Before discussing the usual questions about the properties of the construction (positivity, monotonicity, the various limits, etc.), we should make some general remarks. First, it is obvious that the Ludvigsen–Vickers energy-momentum in its above form cannot be defined in a spacetime, which is not asymptotically flat at null infinity. Thus, their construction is not genuinely quasi-local, because it depends not only on the (intrinsic and extrinsic) geometry of 𝒮, but on the global structure of the spacetime as well. In addition, the requirement of the smoothness of the null hypersurface 𝒩 connecting the two-surface to the null infinity is a very strong restriction. In fact, for general (even for convex) two-surfaces in a general asymptotically flat spacetime, conjugate points will develop along the (outgoing) null geodesics orthogonal to the two-surface [417, 240Jump To The Next Citation Point]. Thus, either the two-surface must be near enough to the future null infinity (in the conformal picture), or the spacetime and the two-surface must be nearly spherically symmetric (or the former cannot be ‘very much curved’ and the latter cannot be ‘very much bent’).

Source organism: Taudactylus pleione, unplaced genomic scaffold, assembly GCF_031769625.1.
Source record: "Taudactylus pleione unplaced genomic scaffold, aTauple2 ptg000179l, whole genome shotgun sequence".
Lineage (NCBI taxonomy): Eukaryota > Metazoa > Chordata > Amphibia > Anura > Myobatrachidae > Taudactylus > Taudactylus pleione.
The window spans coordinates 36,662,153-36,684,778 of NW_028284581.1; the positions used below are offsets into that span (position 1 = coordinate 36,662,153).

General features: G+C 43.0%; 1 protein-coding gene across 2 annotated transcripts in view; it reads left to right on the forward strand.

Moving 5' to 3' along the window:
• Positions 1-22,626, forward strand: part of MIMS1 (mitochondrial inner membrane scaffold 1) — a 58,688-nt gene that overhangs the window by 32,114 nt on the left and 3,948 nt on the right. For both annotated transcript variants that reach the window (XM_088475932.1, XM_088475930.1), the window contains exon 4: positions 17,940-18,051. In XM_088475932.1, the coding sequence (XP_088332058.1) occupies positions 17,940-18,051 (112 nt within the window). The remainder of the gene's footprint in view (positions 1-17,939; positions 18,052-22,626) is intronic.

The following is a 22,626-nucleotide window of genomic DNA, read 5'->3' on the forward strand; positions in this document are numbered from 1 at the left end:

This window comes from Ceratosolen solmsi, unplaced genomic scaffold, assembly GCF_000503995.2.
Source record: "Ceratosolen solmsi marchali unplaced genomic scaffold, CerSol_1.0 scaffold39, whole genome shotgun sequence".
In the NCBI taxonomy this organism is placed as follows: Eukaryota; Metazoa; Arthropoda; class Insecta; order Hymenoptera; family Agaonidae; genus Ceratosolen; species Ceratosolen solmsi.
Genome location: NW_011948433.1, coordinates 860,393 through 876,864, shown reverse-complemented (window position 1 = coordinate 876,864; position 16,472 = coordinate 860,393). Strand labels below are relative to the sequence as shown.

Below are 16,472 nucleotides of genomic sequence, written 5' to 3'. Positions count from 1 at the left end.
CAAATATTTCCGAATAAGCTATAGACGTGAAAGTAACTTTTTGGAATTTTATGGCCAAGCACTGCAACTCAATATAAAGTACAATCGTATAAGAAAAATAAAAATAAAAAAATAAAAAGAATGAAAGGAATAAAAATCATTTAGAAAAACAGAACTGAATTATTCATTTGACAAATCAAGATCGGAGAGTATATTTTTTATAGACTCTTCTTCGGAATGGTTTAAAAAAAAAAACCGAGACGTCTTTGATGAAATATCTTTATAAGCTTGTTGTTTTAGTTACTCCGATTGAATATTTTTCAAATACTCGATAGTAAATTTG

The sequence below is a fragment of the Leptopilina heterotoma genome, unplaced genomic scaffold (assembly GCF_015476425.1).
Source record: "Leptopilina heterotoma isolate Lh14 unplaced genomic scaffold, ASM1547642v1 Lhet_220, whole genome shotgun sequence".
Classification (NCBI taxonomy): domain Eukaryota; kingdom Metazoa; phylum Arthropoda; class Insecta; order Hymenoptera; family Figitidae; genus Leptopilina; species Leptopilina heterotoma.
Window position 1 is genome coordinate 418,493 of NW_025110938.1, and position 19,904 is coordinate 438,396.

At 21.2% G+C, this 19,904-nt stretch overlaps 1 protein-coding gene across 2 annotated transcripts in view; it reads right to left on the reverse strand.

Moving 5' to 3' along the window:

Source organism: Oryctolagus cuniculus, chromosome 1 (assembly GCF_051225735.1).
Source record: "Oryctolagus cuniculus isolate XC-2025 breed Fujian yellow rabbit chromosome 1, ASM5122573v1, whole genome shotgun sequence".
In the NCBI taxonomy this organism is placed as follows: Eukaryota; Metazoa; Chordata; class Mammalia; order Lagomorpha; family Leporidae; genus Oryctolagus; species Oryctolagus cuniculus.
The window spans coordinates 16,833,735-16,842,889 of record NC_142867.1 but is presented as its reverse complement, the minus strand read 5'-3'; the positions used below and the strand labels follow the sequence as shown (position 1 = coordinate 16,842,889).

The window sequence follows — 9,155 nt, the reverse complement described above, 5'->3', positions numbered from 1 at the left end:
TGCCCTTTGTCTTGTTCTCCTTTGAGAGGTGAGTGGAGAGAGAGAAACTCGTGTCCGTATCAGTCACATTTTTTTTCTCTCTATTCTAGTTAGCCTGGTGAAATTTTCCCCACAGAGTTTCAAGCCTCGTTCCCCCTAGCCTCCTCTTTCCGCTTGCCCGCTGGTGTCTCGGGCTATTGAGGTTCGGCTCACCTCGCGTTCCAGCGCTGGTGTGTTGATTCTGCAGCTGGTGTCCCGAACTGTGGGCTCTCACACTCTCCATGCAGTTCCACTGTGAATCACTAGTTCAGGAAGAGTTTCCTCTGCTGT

This limitation yields that, in general, the original construction above does not have a small sphere limit. However, using the same propagation equations (8.3View Equation) and (8.4View Equation) one could define a quasi-local energy-momentum for small spheres [346Jump To The Next Citation Point, 84Jump To The Next Citation Point]. The basic idea is that there is a spin space at the vertex p of the null cone in the spacetime whose spacelike cross section is the actual two-surface, and the Ludvigsen–Vickers spinors on 𝒮 are defined by propagating these spinors from the vertex p to 𝒮 via Eqs. (8.3View Equation) and (8.4View Equation). This definition works in arbitrary spacetimes, but the two-surface cannot be extended to a large sphere near the null infinity, and it is still not genuinely quasi-local.